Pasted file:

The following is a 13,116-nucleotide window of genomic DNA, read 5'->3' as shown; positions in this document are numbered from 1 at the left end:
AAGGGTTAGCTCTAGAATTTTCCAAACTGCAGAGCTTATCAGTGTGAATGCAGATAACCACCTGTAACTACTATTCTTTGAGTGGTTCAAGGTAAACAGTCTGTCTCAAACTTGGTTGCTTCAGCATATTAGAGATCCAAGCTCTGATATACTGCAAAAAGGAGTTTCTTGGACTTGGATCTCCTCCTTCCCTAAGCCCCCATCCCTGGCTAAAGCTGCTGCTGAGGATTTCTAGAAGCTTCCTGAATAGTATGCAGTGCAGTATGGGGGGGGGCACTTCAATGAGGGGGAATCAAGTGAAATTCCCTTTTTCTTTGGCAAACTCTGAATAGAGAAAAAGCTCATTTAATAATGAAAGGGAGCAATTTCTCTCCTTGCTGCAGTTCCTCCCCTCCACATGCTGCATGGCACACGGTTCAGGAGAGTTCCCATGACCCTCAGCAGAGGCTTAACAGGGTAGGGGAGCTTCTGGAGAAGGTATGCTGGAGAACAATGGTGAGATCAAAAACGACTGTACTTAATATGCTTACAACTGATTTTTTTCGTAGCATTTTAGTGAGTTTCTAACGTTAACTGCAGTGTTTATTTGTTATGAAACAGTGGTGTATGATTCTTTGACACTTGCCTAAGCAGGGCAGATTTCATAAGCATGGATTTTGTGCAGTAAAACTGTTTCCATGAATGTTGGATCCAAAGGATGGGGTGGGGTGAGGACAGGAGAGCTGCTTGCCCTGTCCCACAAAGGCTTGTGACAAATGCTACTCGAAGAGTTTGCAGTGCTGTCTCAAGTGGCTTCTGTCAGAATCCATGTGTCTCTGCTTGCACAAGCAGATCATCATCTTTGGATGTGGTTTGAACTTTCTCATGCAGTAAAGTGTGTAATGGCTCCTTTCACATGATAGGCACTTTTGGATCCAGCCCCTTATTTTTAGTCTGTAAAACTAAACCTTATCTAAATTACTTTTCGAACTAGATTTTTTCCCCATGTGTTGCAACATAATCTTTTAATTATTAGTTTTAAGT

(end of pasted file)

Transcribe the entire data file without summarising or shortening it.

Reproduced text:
The following is a 13,116-nucleotide window of genomic DNA, read 5'->3' as shown; positions in this document are numbered from 1 at the left end:
AAGGGTTAGCTCTAGAATTTTCCAAACTGCAGAGCTTATCAGTGTGAATGCAGATAACCACCTGTAACTACTATTCTTTGAGTGGTTCAAGGTAAACAGTCTGTCTCAAACTTGGTTGCTTCAGCATATTAGAGATCCAAGCTCTGATATACTGCAAAAAGGAGTTTCTTGGACTTGGATCTCCTCCTTCCCTAAGCCCCCATCCCTGGCTAAAGCTGCTGCTGAGGATTTCTAGAAGCTTCCTGAATAGTATGCAGTGCAGTATGGGGGGGGGCACTTCAATGAGGGGGAATCAAGTGAAATTCCCTTTTTCTTTGGCAAACTCTGAATAGAGAAAAAGCTCATTTAATAATGAAAGGGAGCAATTTCTCTCCTTGCTGCAGTTCCTCCCCTCCACATGCTGCATGGCACACGGTTCAGGAGAGTTCCCATGACCCTCAGCAGAGGCTTAACAGGGTAGGGGAGCTTCTGGAGAAGGTATGCTGGAGAACAATGGTGAGATCAAAAACGACTGTACTTAATATGCTTACAACTGATTTTTTTCGTAGCATTTTAGTGAGTTTCTAACGTTAACTGCAGTGTTTATTTGTTATGAAACAGTGGTGTATGATTCTTTGACACTTGCCTAAGCAGGGCAGATTTCATAAGCATGGATTTTGTGCAGTAAAACTGTTTCCATGAATGTTGGATCCAAAGGATGGGGTGGGGTGAGGACAGGAGAGCTGCTTGCCCTGTCCCACAAAGGCTTGTGACAAATGCTACTCGAAGAGTTTGCAGTGCTGTCTCAAGTGGCTTCTGTCAGAATCCATGTGTCTCTGCTTGCACAAGCAGATCATCATCTTTGGATGTGGTTTGAACTTTCTCATGCAGTAAAGTGTGTAATGGCTCCTTTCACATGATAGGCACTTTTGGATCCAGCCCCTTATTTTTAGTCTGTAAAACTAAACCTTATCTAAATTACTTTTCGAACTAGATTTTTTCCCCATGTGTTGCAACATAATCTTTTAATTATTAGTTTTAAGT